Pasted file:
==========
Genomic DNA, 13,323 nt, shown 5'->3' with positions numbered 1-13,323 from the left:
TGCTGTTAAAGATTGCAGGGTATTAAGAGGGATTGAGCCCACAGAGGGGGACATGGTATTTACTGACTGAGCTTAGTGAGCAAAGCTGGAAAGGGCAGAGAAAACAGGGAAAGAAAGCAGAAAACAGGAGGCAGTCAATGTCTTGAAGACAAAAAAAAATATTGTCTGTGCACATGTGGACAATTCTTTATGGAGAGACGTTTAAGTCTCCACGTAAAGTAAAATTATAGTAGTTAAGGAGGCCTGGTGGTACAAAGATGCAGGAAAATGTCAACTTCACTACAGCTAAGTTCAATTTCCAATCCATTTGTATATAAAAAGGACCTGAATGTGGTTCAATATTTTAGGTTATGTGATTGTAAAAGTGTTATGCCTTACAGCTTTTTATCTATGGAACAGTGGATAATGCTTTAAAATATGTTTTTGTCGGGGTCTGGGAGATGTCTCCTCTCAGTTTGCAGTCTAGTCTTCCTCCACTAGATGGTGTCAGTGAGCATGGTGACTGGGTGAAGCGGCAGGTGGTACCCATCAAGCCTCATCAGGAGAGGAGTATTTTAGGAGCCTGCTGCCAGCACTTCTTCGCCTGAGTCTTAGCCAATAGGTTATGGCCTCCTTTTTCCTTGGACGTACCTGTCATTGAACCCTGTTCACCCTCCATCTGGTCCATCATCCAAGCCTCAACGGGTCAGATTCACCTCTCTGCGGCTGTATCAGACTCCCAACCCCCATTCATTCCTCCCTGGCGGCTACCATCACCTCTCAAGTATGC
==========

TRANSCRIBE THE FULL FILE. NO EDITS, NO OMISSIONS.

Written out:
Genomic DNA, 13,323 nt, shown 5'->3' with positions numbered 1-13,323 from the left:
TGCTGTTAAAGATTGCAGGGTATTAAGAGGGATTGAGCCCACAGAGGGGGACATGGTATTTACTGACTGAGCTTAGTGAGCAAAGCTGGAAAGGGCAGAGAAAACAGGGAAAGAAAGCAGAAAACAGGAGGCAGTCAATGTCTTGAAGACAAAAAAAAATATTGTCTGTGCACATGTGGACAATTCTTTATGGAGAGACGTTTAAGTCTCCACGTAAAGTAAAATTATAGTAGTTAAGGAGGCCTGGTGGTACAAAGATGCAGGAAAATGTCAACTTCACTACAGCTAAGTTCAATTTCCAATCCATTTGTATATAAAAAGGACCTGAATGTGGTTCAATATTTTAGGTTATGTGATTGTAAAAGTGTTATGCCTTACAGCTTTTTATCTATGGAACAGTGGATAATGCTTTAAAATATGTTTTTGTCGGGGTCTGGGAGATGTCTCCTCTCAGTTTGCAGTCTAGTCTTCCTCCACTAGATGGTGTCAGTGAGCATGGTGACTGGGTGAAGCGGCAGGTGGTACCCATCAAGCCTCATCAGGAGAGGAGTATTTTAGGAGCCTGCTGCCAGCACTTCTTCGCCTGAGTCTTAGCCAATAGGTTATGGCCTCCTTTTTCCTTGGACGTACCTGTCATTGAACCCTGTTCACCCTCCATCTGGTCCATCATCCAAGCCTCAACGGGTCAGATTCACCTCTCTGCGGCTGTATCAGACTCCCAACCCCCATTCATTCCTCCCTGGCGGCTACCATCACCTCTCAAGTATGC